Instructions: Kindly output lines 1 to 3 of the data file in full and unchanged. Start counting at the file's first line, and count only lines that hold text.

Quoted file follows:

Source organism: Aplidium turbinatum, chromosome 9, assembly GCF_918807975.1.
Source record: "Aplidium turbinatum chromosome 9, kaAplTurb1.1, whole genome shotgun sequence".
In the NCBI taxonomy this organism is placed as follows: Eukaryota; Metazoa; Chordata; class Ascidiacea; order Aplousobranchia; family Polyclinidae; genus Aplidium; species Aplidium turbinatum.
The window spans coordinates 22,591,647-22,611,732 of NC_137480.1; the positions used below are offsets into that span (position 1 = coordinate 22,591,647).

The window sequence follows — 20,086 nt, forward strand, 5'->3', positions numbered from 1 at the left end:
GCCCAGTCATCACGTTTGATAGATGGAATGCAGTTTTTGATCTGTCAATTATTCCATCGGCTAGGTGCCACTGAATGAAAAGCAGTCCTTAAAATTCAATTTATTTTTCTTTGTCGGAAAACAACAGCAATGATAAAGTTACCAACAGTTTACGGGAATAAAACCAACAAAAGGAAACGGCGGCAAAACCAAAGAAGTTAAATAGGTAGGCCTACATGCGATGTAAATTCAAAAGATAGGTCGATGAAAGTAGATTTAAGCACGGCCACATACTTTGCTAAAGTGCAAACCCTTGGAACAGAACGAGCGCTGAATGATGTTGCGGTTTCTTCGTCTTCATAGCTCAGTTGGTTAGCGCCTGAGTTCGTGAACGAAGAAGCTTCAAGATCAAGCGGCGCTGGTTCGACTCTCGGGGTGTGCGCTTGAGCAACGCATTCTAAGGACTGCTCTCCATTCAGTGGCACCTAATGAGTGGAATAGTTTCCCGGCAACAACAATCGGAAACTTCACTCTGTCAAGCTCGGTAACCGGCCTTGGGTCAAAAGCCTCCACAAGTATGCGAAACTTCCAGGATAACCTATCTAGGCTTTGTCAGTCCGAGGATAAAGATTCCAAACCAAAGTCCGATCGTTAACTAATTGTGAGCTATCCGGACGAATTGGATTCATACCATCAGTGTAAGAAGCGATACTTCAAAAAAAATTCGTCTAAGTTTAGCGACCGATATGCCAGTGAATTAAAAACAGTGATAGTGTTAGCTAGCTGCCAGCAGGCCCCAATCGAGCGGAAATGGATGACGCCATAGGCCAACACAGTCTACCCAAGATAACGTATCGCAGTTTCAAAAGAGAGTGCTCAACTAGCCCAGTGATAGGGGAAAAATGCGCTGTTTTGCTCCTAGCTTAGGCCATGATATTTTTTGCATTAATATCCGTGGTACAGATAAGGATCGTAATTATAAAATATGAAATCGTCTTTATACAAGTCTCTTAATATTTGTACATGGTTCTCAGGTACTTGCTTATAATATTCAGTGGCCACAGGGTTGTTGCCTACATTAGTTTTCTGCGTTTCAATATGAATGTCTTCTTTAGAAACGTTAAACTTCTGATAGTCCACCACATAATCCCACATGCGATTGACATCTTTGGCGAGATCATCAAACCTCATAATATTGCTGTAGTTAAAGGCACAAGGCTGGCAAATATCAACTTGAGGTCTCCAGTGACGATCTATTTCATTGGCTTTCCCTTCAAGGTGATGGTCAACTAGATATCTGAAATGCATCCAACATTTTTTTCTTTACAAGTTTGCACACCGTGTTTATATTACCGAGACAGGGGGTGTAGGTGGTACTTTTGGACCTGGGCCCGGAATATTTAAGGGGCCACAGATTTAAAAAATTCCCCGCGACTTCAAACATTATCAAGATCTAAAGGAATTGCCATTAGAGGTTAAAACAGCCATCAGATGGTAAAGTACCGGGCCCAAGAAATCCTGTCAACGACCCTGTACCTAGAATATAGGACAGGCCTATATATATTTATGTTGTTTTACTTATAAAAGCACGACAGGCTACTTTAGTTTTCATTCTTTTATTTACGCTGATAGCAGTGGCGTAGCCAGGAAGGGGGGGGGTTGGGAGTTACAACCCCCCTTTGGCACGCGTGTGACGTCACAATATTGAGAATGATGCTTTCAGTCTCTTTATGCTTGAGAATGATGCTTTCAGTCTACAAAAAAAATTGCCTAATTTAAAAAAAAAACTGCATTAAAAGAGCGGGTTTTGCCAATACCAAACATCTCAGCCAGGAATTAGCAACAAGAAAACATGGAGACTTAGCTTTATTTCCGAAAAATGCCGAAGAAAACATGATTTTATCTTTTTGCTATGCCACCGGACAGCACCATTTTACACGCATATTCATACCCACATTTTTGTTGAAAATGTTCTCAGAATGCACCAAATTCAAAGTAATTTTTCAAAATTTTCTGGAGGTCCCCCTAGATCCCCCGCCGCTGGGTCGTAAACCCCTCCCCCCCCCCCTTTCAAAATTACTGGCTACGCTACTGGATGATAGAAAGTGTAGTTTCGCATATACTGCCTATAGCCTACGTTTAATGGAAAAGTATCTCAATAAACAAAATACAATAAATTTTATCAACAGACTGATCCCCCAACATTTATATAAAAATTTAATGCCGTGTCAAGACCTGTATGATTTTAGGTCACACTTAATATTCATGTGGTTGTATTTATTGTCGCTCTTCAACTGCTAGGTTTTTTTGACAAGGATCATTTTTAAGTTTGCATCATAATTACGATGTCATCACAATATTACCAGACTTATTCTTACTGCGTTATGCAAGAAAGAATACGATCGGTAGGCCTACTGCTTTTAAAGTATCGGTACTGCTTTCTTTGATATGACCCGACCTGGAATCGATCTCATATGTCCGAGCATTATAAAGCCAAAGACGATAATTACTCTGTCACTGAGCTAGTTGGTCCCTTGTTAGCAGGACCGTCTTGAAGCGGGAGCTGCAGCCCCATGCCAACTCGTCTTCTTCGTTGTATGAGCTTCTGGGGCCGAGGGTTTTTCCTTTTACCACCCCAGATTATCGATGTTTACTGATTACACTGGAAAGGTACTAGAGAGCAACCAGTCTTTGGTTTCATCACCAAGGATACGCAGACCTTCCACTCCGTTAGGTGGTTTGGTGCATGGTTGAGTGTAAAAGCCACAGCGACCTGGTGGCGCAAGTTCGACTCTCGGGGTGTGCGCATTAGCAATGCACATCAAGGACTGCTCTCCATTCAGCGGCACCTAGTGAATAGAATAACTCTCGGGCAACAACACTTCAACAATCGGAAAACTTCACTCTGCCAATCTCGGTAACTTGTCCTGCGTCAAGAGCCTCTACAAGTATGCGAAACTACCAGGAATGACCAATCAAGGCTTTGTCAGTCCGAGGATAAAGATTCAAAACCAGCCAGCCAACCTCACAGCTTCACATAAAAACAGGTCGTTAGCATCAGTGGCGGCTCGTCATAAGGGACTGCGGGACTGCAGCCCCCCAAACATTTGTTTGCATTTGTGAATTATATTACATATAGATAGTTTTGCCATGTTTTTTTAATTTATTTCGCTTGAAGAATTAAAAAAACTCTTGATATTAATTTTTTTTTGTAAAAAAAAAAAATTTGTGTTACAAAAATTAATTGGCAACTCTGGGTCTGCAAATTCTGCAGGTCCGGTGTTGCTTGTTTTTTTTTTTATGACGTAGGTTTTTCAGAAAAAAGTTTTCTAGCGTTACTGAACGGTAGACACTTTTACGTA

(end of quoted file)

Source organism: Aplidium turbinatum, chromosome 9, assembly GCF_918807975.1.
Source record: "Aplidium turbinatum chromosome 9, kaAplTurb1.1, whole genome shotgun sequence".
In the NCBI taxonomy this organism is placed as follows: Eukaryota; Metazoa; Chordata; class Ascidiacea; order Aplousobranchia; family Polyclinidae; genus Aplidium; species Aplidium turbinatum.